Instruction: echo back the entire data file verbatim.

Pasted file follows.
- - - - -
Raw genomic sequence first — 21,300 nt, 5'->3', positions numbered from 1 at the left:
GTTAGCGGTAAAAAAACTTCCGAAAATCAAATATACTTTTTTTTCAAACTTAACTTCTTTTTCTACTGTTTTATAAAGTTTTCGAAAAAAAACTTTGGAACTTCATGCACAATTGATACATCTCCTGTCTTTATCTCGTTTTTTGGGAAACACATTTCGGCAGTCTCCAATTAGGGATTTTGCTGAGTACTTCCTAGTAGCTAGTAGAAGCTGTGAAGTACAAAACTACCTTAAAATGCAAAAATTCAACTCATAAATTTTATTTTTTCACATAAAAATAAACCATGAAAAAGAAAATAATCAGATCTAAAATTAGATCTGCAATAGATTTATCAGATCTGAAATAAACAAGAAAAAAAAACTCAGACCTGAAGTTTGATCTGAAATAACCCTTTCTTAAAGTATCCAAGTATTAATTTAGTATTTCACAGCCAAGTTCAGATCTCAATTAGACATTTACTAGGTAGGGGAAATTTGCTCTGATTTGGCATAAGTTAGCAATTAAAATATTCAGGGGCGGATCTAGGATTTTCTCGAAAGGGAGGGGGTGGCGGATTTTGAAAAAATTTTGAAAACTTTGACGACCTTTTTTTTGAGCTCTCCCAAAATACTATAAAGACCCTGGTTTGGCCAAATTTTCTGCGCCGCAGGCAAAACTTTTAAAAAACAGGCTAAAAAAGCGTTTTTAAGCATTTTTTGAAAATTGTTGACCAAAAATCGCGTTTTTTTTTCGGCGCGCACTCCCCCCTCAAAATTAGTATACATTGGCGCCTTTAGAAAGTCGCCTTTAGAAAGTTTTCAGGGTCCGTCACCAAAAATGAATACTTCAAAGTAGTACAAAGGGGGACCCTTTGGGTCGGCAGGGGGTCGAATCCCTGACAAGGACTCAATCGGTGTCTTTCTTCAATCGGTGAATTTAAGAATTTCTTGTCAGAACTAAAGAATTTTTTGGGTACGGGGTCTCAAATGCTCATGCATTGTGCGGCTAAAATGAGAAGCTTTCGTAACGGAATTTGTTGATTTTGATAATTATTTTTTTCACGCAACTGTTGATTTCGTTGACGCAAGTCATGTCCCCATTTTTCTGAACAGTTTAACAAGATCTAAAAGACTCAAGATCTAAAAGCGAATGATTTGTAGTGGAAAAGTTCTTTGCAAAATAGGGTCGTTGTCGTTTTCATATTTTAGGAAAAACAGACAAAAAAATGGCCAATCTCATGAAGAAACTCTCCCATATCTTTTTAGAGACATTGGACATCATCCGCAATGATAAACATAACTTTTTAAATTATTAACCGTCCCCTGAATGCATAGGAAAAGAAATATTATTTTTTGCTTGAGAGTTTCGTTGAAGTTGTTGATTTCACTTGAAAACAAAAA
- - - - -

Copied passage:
Raw genomic sequence first — 21,300 nt, 5'->3', positions numbered from 1 at the left:
GTTAGCGGTAAAAAAACTTCCGAAAATCAAATATACTTTTTTTTCAAACTTAACTTCTTTTTCTACTGTTTTATAAAGTTTTCGAAAAAAAACTTTGGAACTTCATGCACAATTGATACATCTCCTGTCTTTATCTCGTTTTTTGGGAAACACATTTCGGCAGTCTCCAATTAGGGATTTTGCTGAGTACTTCCTAGTAGCTAGTAGAAGCTGTGAAGTACAAAACTACCTTAAAATGCAAAAATTCAACTCATAAATTTTATTTTTTCACATAAAAATAAACCATGAAAAAGAAAATAATCAGATCTAAAATTAGATCTGCAATAGATTTATCAGATCTGAAATAAACAAGAAAAAAAAACTCAGACCTGAAGTTTGATCTGAAATAACCCTTTCTTAAAGTATCCAAGTATTAATTTAGTATTTCACAGCCAAGTTCAGATCTCAATTAGACATTTACTAGGTAGGGGAAATTTGCTCTGATTTGGCATAAGTTAGCAATTAAAATATTCAGGGGCGGATCTAGGATTTTCTCGAAAGGGAGGGGGTGGCGGATTTTGAAAAAATTTTGAAAACTTTGACGACCTTTTTTTTGAGCTCTCCCAAAATACTATAAAGACCCTGGTTTGGCCAAATTTTCTGCGCCGCAGGCAAAACTTTTAAAAAACAGGCTAAAAAAGCGTTTTTAAGCATTTTTTGAAAATTGTTGACCAAAAATCGCGTTTTTTTTTCGGCGCGCACTCCCCCCTCAAAATTAGTATACATTGGCGCCTTTAGAAAGTCGCCTTTAGAAAGTTTTCAGGGTCCGTCACCAAAAATGAATACTTCAAAGTAGTACAAAGGGGGACCCTTTGGGTCGGCAGGGGGTCGAATCCCTGACAAGGACTCAATCGGTGTCTTTCTTCAATCGGTGAATTTAAGAATTTCTTGTCAGAACTAAAGAATTTTTTGGGTACGGGGTCTCAAATGCTCATGCATTGTGCGGCTAAAATGAGAAGCTTTCGTAACGGAATTTGTTGATTTTGATAATTATTTTTTTCACGCAACTGTTGATTTCGTTGACGCAAGTCATGTCCCCATTTTTCTGAACAGTTTAACAAGATCTAAAAGACTCAAGATCTAAAAGCGAATGATTTGTAGTGGAAAAGTTCTTTGCAAAATAGGGTCGTTGTCGTTTTCATATTTTAGGAAAAACAGACAAAAAAATGGCCAATCTCATGAAGAAACTCTCCCATATCTTTTTAGAGACATTGGACATCATCCGCAATGATAAACATAACTTTTTAAATTATTAACCGTCCCCTGAATGCATAGGAAAAGAAATATTATTTTTTGCTTGAGAGTTTCGTTGAAGTTGTTGATTTCACTTGAAAACAAAAA